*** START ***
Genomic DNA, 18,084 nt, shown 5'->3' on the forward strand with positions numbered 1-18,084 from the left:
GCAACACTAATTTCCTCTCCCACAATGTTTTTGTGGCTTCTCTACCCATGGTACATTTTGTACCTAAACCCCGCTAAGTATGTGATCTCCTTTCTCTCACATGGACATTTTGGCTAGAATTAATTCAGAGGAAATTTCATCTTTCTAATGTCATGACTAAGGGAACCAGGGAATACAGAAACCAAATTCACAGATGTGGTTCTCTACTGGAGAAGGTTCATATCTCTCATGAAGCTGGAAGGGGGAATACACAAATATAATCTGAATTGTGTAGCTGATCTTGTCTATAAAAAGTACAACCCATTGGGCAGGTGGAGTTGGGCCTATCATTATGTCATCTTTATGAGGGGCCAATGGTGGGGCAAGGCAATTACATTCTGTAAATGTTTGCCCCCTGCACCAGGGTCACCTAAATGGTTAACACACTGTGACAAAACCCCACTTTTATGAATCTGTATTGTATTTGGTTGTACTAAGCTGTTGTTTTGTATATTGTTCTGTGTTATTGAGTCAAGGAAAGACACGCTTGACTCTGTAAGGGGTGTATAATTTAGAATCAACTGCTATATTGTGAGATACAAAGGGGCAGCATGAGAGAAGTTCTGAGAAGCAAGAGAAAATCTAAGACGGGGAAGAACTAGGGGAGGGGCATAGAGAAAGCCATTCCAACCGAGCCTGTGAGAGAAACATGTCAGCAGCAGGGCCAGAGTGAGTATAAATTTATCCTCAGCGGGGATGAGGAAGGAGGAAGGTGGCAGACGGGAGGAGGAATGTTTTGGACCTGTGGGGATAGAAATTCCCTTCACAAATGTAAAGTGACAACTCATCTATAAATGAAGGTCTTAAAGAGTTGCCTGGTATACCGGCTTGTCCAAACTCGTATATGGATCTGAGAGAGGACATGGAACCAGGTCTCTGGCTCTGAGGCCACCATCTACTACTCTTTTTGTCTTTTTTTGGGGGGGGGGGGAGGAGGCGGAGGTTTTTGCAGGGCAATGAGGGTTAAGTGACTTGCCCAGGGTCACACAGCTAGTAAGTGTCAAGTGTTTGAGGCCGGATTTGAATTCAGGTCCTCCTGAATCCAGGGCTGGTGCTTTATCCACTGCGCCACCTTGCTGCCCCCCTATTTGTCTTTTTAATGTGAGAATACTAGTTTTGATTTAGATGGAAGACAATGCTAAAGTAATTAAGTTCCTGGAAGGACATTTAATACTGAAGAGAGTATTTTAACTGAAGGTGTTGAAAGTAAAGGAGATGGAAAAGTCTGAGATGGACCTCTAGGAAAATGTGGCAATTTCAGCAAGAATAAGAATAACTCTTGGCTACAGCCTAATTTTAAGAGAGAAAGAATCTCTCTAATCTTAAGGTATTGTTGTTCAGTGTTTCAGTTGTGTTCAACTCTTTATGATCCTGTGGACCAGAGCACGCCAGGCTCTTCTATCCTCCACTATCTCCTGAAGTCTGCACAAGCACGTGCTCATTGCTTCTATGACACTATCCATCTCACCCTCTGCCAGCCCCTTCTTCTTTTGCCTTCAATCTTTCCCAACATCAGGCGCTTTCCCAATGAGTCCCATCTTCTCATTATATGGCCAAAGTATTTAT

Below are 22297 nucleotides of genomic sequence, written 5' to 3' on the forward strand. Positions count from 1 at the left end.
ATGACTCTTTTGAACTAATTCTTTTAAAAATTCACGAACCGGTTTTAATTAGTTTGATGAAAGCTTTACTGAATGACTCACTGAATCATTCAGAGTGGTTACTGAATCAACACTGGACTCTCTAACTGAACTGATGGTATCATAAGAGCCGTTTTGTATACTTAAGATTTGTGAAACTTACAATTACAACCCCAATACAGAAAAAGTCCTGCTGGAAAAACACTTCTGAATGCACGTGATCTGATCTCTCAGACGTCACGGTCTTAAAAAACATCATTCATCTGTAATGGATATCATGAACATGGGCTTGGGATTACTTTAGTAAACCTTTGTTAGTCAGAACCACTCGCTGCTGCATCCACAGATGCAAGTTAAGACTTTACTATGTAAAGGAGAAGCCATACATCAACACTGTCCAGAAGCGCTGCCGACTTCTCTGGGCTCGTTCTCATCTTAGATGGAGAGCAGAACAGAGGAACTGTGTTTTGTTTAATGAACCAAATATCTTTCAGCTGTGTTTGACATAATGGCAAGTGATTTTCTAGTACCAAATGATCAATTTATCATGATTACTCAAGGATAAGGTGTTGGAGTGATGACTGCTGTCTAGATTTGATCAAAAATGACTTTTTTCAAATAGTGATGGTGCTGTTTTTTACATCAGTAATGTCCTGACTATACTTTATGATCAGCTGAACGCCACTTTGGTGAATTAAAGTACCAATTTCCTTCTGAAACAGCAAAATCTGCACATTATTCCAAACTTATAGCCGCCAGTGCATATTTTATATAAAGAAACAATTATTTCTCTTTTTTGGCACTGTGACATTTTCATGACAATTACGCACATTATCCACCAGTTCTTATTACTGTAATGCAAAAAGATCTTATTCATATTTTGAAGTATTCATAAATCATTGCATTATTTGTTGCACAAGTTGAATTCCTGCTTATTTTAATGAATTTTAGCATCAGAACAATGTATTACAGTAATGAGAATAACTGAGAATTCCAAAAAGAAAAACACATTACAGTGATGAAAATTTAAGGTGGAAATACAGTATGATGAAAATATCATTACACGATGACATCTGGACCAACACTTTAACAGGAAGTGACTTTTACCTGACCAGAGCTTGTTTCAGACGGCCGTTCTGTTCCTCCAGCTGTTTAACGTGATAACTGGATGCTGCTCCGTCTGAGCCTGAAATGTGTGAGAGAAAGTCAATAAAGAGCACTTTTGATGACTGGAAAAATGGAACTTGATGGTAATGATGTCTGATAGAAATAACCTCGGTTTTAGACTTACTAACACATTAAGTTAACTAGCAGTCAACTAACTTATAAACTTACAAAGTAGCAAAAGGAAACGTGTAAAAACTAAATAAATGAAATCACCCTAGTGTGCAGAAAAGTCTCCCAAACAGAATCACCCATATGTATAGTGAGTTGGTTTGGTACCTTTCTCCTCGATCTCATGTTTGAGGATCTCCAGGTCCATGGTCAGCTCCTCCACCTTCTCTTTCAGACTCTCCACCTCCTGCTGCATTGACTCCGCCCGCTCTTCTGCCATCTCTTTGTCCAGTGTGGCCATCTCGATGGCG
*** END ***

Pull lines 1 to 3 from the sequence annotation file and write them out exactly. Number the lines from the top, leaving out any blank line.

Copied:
Genomic DNA, 18,084 nt, shown 5'->3' on the forward strand with positions numbered 1-18,084 from the left:
GCAACACTAATTTCCTCTCCCACAATGTTTTTGTGGCTTCTCTACCCATGGTACATTTTGTACCTAAACCCCGCTAAGTATGTGATCTCCTTTCTCTCACATGGACATTTTGGCTAGAATTAATTCAGAGGAAATTTCATCTTTCTAATGTCATGACTAAGGGAACCAGGGAATACAGAAACCAAATTCACAGATGTGGTTCTCTACTGGAGAAGGTTCATATCTCTCATGAAGCTGGAAGGGGGAATACACAAATATAATCTGAATTGTGTAGCTGATCTTGTCTATAAAAAGTACAACCCATTGGGCAGGTGGAGTTGGGCCTATCATTATGTCATCTTTATGAGGGGCCAATGGTGGGGCAAGGCAATTACATTCTGTAAATGTTTGCCCCCTGCACCAGGGTCACCTAAATGGTTAACACACTGTGACAAAACCCCACTTTTATGAATCTGTATTGTATTTGGTTGTACTAAGCTGTTGTTTTGTATATTGTTCTGTGTTATTGAGTCAAGGAAAGACACGCTTGACTCTGTAAGGGGTGTATAATTTAGAATCAACTGCTATATTGTGAGATACAAAGGGGCAGCATGAGAGAAGTTCTGAGAAGCAAGAGAAAATCTAAGACGGGGAAGAACTAGGGGAGGGGCATAGAGAAAGCCATTCCAACCGAGCCTGTGAGAGAAACATGTCAGCAGCAGGGCCAGAGTGAGTATAAATTTATCCTCAGCGGGGATGAGGAAGGAGGAAGGTGGCAGACGGGAGGAGGAATGTTTTGGACCTGTGGGGATAGAAATTCCCTTCACAAATGTAAAGTGACAACTCATCTATAAATGAAGGTCTTAAAGAGTTGCCTGGTATACCGGCTTGTCCAAACTCGTATATGGATCTGAGAGAGGACATGGAACCAGGTCTCTGGCTCTGAGGCCACCATCTACTACTCTTTTTGTCTTTTTTTGGGGGGGGGGGGAGGAGGCGGAGGTTTTTGCAGGGCAATGAGGGTTAAGTGACTTGCCCAGGGTCACACAGCTAGTAAGTGTCAAGTGTTTGAGGCCGGATTTGAATTCAGGTCCTCCTGAATCCAGGGCTGGTGCTTTATCCACTGCGCCACCTTGCTGCCCCCCTATTTGTCTTTTTAATGTGAGAATACTAGTTTTGATTTAGATGGAAGACAATGCTAAAGTAATTAAGTTCCTGGAAGGACATTTAATACTGAAGAGAGTATTTTAACTGAAGGTGTTGAAAGTAAAGGAGATGGAAAAGTCTGAGATGGACCTCTAGGAAAATGTGGCAATTTCAGCAAGAATAAGAATAACTCTTGGCTACAGCCTAATTTTAAGAGAGAAAGAATCTCTCTAATCTTAAGGTATTGTTGTTCAGTGTTTCAGTTGTGTTCAACTCTTTATGATCCTGTGGACCAGAGCACGCCAGGCTCTTCTATCCTCCACTATCTCCTGAAGTCTGCACAAGCACGTGCTCATTGCTTCTATGACACTATCCATCTCACCCTCTGCCAGCCCCTTCTTCTTTTGCCTTCAATCTTTCCCAACATCAGGCGCTTTCCCAATGAGTCCCATCTTCTCATTATATGGCCAAAGTATTTAT

Below are 22297 nucleotides of genomic sequence, written 5' to 3' on the forward strand. Positions count from 1 at the left end.